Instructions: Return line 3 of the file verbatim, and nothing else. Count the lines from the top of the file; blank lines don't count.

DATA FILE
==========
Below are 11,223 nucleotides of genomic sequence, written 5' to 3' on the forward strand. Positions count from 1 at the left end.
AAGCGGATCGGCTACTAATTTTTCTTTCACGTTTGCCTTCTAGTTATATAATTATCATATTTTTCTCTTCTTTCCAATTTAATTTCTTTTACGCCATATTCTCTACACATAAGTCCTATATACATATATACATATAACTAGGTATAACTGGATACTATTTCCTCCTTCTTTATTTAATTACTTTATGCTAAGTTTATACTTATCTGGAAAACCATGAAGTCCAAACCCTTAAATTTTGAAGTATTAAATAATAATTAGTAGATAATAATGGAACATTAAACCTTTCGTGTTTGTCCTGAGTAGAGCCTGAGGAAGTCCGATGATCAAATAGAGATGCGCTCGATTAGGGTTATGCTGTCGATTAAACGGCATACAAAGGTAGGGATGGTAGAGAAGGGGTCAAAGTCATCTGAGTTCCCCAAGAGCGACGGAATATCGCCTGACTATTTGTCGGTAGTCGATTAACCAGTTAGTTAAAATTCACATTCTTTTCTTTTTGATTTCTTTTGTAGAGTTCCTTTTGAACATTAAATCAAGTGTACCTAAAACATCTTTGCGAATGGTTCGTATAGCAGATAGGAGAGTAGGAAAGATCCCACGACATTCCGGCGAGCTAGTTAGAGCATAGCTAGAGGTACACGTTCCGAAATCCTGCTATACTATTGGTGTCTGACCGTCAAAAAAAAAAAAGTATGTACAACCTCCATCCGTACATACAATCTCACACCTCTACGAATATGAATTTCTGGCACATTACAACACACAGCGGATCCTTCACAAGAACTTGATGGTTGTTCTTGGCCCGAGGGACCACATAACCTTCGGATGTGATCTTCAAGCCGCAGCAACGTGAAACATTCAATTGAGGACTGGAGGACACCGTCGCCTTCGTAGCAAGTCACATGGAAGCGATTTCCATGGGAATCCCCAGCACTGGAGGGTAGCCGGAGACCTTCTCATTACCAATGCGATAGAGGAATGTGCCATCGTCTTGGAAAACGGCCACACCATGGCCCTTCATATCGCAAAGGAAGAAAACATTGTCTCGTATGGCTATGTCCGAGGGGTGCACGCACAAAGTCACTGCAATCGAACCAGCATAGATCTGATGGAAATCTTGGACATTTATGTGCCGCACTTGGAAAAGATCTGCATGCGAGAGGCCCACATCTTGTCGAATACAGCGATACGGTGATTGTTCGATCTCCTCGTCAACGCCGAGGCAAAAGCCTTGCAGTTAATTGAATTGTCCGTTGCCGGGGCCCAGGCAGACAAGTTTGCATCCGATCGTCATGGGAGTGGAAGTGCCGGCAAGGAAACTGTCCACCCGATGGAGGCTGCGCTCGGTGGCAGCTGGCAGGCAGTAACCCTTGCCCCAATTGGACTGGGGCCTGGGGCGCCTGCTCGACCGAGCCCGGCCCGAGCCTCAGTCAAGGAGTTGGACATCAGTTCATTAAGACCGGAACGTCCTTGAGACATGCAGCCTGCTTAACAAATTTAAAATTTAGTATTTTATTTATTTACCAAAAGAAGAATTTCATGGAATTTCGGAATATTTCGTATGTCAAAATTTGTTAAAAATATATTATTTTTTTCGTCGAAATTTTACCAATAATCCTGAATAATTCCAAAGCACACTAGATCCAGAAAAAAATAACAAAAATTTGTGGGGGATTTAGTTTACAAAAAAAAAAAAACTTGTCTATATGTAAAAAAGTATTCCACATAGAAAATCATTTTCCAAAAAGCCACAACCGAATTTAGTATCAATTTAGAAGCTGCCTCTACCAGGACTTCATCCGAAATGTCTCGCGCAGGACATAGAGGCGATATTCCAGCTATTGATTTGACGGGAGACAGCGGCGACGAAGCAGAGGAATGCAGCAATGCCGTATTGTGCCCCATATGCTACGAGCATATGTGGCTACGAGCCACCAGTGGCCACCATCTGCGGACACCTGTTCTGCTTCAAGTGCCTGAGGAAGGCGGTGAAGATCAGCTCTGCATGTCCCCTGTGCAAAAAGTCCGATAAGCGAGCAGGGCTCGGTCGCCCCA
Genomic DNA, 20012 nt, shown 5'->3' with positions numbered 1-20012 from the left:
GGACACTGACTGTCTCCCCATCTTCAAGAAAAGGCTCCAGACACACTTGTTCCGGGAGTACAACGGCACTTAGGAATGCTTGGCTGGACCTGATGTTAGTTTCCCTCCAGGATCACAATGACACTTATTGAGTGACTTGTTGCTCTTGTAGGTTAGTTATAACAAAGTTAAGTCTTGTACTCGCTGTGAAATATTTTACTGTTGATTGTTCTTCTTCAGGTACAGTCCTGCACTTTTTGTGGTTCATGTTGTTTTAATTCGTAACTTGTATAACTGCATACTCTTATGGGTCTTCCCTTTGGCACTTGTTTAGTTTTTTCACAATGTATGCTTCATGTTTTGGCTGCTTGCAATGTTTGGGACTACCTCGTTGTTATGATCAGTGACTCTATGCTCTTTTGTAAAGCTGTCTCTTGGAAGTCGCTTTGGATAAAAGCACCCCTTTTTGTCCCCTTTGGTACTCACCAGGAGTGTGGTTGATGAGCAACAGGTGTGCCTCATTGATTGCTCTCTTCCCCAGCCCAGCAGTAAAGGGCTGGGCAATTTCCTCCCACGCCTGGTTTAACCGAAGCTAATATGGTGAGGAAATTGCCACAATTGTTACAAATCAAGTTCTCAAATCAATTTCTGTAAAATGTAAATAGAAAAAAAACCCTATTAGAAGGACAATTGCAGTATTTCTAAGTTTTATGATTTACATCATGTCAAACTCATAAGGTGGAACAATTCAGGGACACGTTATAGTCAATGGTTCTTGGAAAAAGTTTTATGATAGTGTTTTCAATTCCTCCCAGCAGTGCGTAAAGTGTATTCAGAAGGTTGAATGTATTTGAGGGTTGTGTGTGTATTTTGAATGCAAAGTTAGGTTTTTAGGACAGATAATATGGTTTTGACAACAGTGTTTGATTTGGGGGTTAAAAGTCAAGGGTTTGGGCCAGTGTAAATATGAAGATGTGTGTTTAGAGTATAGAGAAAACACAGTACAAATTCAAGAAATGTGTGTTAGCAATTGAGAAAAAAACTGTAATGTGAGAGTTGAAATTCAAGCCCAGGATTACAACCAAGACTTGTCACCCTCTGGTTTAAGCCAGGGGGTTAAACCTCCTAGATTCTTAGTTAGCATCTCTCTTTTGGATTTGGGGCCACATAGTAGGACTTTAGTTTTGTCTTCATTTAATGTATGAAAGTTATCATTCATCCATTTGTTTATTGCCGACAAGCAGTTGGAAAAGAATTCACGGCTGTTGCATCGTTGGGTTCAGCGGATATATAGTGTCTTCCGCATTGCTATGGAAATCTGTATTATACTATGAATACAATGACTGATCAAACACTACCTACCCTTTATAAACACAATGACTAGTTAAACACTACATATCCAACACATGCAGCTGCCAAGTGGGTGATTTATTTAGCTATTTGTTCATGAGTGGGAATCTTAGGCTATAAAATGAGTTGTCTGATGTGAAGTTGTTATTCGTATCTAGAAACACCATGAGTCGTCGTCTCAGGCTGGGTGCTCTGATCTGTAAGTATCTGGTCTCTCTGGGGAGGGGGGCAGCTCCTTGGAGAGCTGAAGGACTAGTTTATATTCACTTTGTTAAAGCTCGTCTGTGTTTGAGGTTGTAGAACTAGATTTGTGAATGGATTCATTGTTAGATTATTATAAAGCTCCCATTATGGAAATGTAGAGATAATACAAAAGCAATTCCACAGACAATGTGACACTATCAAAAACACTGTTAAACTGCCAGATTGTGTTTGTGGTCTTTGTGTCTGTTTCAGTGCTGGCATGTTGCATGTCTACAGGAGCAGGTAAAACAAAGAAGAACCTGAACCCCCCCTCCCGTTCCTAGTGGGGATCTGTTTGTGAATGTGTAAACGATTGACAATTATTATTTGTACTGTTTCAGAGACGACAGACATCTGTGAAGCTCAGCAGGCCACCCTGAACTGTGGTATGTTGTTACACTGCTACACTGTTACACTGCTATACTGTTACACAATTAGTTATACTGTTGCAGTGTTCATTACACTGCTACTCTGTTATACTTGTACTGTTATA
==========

Genomic DNA, 20012 nt, shown 5'->3' with positions numbered 1-20012 from the left: